But be aware that “non-profit” status doesn’t guarantee that services are free, affordable, or even legitimate. In fact, some credit counseling organizations charge high fees, which they may hide, or urge their clients to make “voluntary” contributions that can cause more debt.
If your financial problems stem from too much debt or your inability to repay your debts, a credit counseling agency may recommend that you enroll in a debt management plan (DMP). A DMP alone is not credit counseling, and DMPs are not for everyone. Don’t sign up for one of these plans unless and until a certified credit counselor has spent time thoroughly reviewing your financial situation, and has offered you customized advice on managing your money. Even if a DMP is appropriate for you, a reputable credit counseling organization still can help you create a budget and teach you money management skills.
In a DMP, you deposit money each month with the credit counseling organization. It uses your deposits to pay your unsecured debts, like your credit card bills, student loans, and medical bills, according to a payment schedule the counselor develops with you and your creditors. Your creditors may agree to lower your interest rates or waive certain fees. But it’s a good idea to check with all your creditors to be sure they offer the concessions that a credit counseling organization describes to you. A successful DMP requires you to make regular, timely payments; it could take 48 months or more to complete your DMP. Ask the credit counselor to estimate how long it will take for you to complete the plan. You may have to agree not to apply for — or use — any additional credit while you’re participating in the plan.
Debt settlement programs typically are offered by for-profit companies, and involve them negotiating with your creditors to allow you to pay a “settlement” to resolve your debt — a lump sum that is less than the full amount that you owe. To make that lump sum payment, the program asks that you set aside a specific amount of money every month in savings. Debt settlement companies usually ask that you transfer this amount every month into an escrow-like account to accumulate enough savings to pay off any settlement that is eventually reached. Further, these programs often encourage or instruct their clients to stop making any monthly payments to their creditors.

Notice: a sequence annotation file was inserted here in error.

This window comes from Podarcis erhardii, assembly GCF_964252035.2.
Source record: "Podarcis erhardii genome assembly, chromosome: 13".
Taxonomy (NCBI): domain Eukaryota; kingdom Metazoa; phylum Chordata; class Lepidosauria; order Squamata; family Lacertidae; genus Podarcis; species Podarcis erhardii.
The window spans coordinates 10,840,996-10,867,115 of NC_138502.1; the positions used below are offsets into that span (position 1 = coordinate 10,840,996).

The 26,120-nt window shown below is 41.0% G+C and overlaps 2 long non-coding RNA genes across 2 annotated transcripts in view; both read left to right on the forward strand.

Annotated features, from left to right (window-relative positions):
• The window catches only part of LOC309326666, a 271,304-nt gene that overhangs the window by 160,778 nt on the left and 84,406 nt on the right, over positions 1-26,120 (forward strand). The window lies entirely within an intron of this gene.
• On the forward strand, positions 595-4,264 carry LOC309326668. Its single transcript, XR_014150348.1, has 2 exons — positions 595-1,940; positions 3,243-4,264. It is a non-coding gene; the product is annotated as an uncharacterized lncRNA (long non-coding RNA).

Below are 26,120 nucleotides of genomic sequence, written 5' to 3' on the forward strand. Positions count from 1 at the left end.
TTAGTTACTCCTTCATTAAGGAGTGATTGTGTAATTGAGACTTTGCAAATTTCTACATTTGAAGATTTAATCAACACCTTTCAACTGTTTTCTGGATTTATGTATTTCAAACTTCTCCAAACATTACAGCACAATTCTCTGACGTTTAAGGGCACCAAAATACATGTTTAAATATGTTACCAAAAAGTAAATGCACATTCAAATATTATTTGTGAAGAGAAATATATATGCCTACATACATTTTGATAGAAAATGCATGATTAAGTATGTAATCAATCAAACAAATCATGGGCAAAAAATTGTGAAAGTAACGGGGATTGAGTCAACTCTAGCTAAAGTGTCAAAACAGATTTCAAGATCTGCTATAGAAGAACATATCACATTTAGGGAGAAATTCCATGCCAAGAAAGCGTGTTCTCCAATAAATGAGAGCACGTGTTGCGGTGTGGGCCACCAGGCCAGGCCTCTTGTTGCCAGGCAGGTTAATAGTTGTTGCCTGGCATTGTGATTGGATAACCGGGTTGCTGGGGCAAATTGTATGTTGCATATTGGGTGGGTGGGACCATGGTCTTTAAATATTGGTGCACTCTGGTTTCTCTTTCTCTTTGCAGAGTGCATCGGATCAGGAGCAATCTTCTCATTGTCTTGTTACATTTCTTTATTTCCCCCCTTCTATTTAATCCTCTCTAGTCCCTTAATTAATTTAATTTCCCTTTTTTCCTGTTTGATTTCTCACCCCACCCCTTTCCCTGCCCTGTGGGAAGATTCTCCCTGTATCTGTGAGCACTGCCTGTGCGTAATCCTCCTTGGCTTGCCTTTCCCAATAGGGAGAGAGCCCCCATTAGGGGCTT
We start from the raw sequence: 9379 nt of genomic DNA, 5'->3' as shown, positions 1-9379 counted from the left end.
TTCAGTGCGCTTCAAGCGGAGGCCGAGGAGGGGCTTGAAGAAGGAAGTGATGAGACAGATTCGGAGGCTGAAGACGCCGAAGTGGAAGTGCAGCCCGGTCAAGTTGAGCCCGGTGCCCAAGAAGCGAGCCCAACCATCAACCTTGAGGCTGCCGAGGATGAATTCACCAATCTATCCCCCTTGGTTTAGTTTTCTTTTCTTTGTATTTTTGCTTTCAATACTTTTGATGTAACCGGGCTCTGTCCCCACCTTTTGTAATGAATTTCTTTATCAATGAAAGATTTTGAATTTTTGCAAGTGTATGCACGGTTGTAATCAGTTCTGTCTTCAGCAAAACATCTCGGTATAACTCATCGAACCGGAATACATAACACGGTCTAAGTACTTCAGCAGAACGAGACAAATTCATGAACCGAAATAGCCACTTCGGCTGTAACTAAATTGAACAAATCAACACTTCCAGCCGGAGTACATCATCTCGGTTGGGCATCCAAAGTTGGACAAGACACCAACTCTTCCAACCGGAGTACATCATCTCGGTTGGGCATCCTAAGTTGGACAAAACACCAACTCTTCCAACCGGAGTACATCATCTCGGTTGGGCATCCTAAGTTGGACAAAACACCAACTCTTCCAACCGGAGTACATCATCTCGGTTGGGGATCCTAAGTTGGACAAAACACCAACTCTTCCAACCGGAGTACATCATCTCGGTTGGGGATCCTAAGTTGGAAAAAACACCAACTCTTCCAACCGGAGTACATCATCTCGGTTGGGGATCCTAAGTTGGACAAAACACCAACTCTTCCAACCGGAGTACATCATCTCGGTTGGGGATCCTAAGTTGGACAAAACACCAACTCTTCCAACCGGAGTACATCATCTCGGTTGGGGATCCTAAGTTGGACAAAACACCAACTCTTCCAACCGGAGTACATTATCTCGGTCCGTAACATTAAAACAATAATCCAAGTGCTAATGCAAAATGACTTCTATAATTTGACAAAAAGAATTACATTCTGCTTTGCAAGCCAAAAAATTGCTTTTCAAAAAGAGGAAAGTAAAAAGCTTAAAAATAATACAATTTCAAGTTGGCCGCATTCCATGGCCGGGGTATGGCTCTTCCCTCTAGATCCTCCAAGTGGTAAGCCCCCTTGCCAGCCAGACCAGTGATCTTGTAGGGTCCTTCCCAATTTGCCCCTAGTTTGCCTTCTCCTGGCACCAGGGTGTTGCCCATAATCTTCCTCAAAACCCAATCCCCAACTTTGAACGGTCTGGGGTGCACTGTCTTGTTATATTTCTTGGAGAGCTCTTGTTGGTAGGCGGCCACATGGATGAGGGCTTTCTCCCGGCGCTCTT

Although a debt settlement company may be able to settle one or more of your debts, there are risks associated with these programs to consider before enrolling:
1. These programs often require that you deposit money in a special savings account for 36 months or more before all your debts will be settled. Many people have trouble making these payments long enough to get all (or even some) of their debts settled, and end up dropping out the programs as a result. Before you sign up for a debt settlement program, review your budget carefully to make sure you are financially capable of setting aside the required monthly amounts for the full length of the program.
2. Your creditors have no obligation to agree to negotiate a settlement of the amount you owe. So there is a possibility that your debt settlement company will not be able to settle some of your debts — even if you set aside the monthly amounts required by the program. Also, debt settlement companies often try to negotiate smaller debts first, leaving interest and fees on large debts to continue to mount.
3. Because debt settlement programs often ask or encourage you to stop sending payments directly to your creditors, they may have a negative impact on your credit report and other serious consequences. For example, your debts may continue to accrue late fees and penalties that can put you further in the hole. You also may get calls from your creditors or debt collectors requesting repayment. You could even be sued for repayment. In some instances, when creditors win a lawsuit, they have the right to garnish your wages or put a lien on your home.
Some companies offering debt settlement programs may not deliver on their promises, like their “guarantees” to settle all your credit card debts for 30 to 60 percent of the amount you owe. Other companies may try to collect their fees from you before they settle any of your debts. The FTC’s Telemarketing Sales Rule prohibits companies that sell debt settlement and other debt relief services on the phone from charging a fee before they settle or reduce your debt. Some companies may not explain the risks associated with their programs, including that many (or most) of their clients drop out without settling their debts, that their clients’ credit reports may suffer, or that debt collectors may continue to call them.
Before you enroll in a debt settlement program, do your homework. You’re making a big decision that involves spending a lot of your money that could go toward paying down your debt. Enter the name of the company name with the word “complaints” into a search engine. Read what others have said about the companies you’re considering, including whether they are involved in a lawsuit with any state or federal regulators for engaging in deceptive or unfair practices.
If you do business with a debt settlement company, you may have to put money in a dedicated bank account, which will be administered by an independent third party. The funds are yours and you are entitled to the interest that accrues. The account administrator may charge you a reasonable fee for account maintenance, and is responsible for transferring funds from your account to pay your creditors and the debt settlement company when settlements occur.
Before you sign up for the service, the debt relief company must give you information about the program:
The debt relief company also must tell you: